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But when countdown is over and the shuttle lifts off, Maxine thinks she's the luckiest person in that place she sees from space,...
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But when countdown is over and the shuttle lifts off, Maxine thinks she's the luckiest person in that place she sees from space, that planet we call Earth, that whole wide, round world, our floating home.
To look at her home in a new way for an art project, eight-year-old Maxine rides on a space shuttle, where she experiences the many thrills of takeoff and has the opportunity to indeed view her home, Earth, in an entirely new way.
When Maxine is instructed to look at her home in a new way, she leaves school and keeps on walking. Inside the Kennedy Space Center, she suits up; her outfit includes a diaper, two kinds of underwear (one to keep her warm, the other to cool her down), and a large orange pressure suit, all of which are wittily captured in Rex's acrylic illustrations. Feeling like a 100-pound duck in a diaper, Maxine takes a fantastic journey into space, where fun facts about weightlessness and rockets are interwoven into her personal account of take-off (the noise is like "a thousand thousand lions roaring! Like the heart of an immense raging fire. Roar!"), flying upside down at dizzying speeds, witnessing hurricanes, shooting stars, and the earth from space, where "somebody had forgotten to draw the lines." What begins as a contrivance catapults readers into an animated, aeronautical adventure and an entertaining look at the science of space travel; it ends as a visionary paradigm for a peaceful planet.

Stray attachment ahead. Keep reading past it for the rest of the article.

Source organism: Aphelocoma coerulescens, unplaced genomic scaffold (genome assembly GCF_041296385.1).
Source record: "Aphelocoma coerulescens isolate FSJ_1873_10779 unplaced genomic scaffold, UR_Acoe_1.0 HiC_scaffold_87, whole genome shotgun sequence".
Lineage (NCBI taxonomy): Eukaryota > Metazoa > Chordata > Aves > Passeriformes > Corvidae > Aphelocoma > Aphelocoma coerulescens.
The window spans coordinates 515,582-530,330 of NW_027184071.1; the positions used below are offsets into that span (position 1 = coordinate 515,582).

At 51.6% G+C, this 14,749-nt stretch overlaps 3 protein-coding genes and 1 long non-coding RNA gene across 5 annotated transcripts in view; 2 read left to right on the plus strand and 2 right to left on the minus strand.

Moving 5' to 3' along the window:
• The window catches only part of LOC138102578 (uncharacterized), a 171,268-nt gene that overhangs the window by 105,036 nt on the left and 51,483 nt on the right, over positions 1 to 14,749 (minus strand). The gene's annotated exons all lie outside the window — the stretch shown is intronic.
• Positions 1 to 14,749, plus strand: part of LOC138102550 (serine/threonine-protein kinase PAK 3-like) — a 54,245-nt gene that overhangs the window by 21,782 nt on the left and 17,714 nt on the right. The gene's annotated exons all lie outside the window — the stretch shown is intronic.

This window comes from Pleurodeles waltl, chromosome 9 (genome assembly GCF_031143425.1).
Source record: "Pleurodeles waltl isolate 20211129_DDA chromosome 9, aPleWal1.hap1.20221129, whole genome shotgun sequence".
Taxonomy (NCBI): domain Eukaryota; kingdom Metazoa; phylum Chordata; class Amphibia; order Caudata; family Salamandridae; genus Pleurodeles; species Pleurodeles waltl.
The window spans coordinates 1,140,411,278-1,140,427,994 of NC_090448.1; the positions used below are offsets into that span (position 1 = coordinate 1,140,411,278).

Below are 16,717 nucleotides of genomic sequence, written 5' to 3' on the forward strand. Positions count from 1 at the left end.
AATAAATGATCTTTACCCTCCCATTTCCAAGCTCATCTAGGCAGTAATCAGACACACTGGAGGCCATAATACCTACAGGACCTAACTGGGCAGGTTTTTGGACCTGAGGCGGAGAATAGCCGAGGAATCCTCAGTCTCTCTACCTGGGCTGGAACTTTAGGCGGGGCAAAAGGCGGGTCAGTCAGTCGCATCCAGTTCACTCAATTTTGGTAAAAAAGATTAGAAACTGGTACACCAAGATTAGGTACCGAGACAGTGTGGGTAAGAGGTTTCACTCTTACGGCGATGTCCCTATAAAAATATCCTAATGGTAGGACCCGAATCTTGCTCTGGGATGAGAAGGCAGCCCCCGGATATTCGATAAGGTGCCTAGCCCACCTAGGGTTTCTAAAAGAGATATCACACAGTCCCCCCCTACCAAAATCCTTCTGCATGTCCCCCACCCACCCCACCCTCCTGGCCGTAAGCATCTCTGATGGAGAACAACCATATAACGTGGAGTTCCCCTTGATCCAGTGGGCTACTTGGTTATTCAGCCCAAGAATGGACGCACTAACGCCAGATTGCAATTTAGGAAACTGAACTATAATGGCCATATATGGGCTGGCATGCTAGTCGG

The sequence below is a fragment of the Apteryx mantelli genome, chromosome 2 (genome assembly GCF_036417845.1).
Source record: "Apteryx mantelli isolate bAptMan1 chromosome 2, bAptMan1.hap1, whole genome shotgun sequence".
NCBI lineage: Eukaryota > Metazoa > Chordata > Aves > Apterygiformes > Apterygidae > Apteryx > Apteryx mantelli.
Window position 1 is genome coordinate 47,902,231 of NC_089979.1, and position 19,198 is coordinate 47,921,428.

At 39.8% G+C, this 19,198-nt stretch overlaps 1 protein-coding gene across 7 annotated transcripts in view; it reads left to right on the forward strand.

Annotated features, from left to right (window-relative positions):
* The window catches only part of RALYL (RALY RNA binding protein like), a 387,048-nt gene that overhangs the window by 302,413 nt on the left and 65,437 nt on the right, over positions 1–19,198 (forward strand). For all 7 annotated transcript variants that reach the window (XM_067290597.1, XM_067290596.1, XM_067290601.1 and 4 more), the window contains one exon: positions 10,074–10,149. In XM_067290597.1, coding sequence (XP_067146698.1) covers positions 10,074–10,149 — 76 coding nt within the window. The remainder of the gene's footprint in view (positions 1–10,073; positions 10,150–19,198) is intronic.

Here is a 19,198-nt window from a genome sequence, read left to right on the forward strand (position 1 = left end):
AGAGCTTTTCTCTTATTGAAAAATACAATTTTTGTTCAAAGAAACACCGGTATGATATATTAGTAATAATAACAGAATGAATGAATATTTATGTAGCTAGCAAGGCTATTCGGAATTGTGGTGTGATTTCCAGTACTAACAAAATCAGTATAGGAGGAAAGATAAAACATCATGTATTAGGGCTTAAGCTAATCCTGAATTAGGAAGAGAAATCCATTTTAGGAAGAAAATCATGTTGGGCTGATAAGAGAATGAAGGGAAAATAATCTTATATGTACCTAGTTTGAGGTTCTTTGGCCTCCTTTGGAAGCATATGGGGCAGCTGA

"Packs in a lot of information, but also evokes the very human connection that space stories can arouse."—New York Times Book Review
"An entertaining look at the science of space travel...ends as a visionary paradigm for a peaceful planet."—Kirkus Reviews